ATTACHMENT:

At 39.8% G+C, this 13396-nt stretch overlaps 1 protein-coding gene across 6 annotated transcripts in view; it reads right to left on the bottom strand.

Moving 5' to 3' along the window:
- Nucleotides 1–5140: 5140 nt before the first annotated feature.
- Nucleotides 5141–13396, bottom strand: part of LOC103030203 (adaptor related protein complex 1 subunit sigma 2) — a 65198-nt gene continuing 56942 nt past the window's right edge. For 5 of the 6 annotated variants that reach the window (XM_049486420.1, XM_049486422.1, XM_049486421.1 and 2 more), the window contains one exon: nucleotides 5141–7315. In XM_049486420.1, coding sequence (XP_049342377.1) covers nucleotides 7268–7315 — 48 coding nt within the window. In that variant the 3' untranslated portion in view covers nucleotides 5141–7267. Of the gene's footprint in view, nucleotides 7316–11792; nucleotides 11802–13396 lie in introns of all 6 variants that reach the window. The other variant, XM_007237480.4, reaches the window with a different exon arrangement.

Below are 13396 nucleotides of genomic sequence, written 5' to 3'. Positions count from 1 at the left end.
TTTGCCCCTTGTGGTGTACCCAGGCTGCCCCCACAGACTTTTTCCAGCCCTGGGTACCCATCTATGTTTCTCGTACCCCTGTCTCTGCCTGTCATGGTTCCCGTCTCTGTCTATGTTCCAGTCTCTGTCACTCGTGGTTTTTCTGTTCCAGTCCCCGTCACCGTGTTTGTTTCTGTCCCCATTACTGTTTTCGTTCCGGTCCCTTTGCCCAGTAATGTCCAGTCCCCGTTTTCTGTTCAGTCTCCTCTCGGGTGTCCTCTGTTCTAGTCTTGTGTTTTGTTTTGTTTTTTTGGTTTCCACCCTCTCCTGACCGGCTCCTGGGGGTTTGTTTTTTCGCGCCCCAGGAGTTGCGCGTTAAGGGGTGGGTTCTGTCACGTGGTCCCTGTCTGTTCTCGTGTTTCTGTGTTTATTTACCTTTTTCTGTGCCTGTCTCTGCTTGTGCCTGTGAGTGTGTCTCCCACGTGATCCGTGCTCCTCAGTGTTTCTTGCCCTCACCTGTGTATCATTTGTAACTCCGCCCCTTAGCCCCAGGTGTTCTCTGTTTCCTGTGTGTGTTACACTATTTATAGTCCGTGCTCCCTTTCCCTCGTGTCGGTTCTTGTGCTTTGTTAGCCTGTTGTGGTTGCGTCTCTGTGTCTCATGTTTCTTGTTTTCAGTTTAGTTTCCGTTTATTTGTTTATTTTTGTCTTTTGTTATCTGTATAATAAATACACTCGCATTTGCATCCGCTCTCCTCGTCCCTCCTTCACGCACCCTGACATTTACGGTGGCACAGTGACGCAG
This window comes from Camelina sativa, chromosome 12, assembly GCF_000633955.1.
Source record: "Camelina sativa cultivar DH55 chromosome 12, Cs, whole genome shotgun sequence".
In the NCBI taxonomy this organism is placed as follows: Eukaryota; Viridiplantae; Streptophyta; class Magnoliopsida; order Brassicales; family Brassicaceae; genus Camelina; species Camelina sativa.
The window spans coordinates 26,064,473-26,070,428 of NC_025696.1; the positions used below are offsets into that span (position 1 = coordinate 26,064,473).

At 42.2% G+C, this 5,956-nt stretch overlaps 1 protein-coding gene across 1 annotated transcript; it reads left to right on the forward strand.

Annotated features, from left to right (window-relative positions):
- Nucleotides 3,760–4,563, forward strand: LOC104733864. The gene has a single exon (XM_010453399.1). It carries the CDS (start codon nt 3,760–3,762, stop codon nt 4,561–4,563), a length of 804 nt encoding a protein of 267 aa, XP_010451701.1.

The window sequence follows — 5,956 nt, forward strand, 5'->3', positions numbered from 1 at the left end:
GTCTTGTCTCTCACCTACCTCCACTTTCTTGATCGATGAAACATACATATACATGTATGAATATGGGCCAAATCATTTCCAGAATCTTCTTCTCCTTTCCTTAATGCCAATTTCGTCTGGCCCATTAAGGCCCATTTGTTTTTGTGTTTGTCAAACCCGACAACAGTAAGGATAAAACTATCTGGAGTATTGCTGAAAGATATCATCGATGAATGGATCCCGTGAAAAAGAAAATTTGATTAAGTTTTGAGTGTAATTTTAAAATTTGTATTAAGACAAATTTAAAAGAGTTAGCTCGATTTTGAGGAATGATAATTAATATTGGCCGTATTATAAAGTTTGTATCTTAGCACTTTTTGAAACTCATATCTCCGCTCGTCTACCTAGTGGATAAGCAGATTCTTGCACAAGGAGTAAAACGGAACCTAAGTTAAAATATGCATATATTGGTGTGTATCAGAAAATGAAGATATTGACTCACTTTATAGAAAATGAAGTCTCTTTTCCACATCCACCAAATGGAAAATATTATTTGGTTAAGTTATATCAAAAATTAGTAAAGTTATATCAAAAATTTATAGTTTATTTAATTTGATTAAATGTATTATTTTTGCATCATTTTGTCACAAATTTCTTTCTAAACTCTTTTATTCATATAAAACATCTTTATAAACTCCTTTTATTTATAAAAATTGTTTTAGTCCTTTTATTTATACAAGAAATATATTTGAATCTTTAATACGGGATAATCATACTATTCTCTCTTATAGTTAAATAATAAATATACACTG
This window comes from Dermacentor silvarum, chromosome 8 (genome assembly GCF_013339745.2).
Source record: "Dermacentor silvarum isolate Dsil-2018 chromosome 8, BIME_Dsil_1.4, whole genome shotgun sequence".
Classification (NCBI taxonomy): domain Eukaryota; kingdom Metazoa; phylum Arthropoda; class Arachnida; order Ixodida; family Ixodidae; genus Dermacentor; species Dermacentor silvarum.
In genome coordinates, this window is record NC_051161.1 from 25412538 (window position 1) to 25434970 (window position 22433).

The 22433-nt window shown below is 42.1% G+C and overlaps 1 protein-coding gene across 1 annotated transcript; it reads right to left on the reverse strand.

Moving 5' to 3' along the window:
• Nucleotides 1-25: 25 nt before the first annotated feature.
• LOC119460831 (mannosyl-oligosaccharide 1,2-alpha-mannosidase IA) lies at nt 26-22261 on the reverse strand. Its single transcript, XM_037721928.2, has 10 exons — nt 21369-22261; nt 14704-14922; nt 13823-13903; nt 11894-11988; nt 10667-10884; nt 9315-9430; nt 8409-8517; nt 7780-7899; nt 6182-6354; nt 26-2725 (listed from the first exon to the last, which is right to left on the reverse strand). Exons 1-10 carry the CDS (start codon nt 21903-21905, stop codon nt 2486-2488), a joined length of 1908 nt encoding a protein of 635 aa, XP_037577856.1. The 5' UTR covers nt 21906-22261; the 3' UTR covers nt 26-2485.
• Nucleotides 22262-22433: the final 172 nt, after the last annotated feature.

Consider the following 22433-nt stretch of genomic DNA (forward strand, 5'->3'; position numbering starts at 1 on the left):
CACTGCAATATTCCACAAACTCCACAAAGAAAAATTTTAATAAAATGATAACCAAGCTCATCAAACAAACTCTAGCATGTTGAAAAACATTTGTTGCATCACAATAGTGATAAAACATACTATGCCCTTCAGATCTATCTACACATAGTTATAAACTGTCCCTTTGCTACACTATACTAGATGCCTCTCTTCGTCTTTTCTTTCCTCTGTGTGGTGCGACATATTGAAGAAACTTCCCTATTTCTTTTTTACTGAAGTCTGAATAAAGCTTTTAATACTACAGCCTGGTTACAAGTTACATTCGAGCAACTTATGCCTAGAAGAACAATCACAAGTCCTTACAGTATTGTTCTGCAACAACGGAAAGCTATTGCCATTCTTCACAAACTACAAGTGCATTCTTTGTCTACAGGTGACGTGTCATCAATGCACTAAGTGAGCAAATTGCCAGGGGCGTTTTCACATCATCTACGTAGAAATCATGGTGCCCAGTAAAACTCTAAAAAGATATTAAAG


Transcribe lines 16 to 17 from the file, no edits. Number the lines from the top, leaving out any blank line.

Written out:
This window comes from Dermacentor silvarum, chromosome 8 (genome assembly GCF_013339745.2).
Source record: "Dermacentor silvarum isolate Dsil-2018 chromosome 8, BIME_Dsil_1.4, whole genome shotgun sequence".